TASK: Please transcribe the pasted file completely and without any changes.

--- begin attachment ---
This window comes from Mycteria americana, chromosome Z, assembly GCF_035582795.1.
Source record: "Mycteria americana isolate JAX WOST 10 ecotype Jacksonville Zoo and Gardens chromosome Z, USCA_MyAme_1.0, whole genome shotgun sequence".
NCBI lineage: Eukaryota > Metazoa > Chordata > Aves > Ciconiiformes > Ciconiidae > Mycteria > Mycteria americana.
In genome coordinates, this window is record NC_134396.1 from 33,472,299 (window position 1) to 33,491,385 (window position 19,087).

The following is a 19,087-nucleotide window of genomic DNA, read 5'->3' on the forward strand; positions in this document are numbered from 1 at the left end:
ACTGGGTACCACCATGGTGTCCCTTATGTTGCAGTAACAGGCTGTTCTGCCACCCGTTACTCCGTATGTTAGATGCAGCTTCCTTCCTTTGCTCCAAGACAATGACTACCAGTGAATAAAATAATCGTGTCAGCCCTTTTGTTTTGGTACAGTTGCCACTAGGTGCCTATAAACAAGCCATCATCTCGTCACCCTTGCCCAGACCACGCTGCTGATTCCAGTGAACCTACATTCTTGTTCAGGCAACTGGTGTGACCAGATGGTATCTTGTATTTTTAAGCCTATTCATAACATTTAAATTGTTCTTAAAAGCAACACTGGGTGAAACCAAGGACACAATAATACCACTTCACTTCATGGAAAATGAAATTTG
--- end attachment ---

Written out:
This window comes from Mycteria americana, chromosome Z, assembly GCF_035582795.1.
Source record: "Mycteria americana isolate JAX WOST 10 ecotype Jacksonville Zoo and Gardens chromosome Z, USCA_MyAme_1.0, whole genome shotgun sequence".
NCBI lineage: Eukaryota > Metazoa > Chordata > Aves > Ciconiiformes > Ciconiidae > Mycteria > Mycteria americana.
In genome coordinates, this window is record NC_134396.1 from 33,472,299 (window position 1) to 33,491,385 (window position 19,087).

The following is a 19,087-nucleotide window of genomic DNA, read 5'->3' on the forward strand; positions in this document are numbered from 1 at the left end:
ACTGGGTACCACCATGGTGTCCCTTATGTTGCAGTAACAGGCTGTTCTGCCACCCGTTACTCCGTATGTTAGATGCAGCTTCCTTCCTTTGCTCCAAGACAATGACTACCAGTGAATAAAATAATCGTGTCAGCCCTTTTGTTTTGGTACAGTTGCCACTAGGTGCCTATAAACAAGCCATCATCTCGTCACCCTTGCCCAGACCACGCTGCTGATTCCAGTGAACCTACATTCTTGTTCAGGCAACTGGTGTGACCAGATGGTATCTTGTATTTTTAAGCCTATTCATAACATTTAAATTGTTCTTAAAAGCAACACTGGGTGAAACCAAGGACACAATAATACCACTTCACTTCATGGAAAATGAAATTTG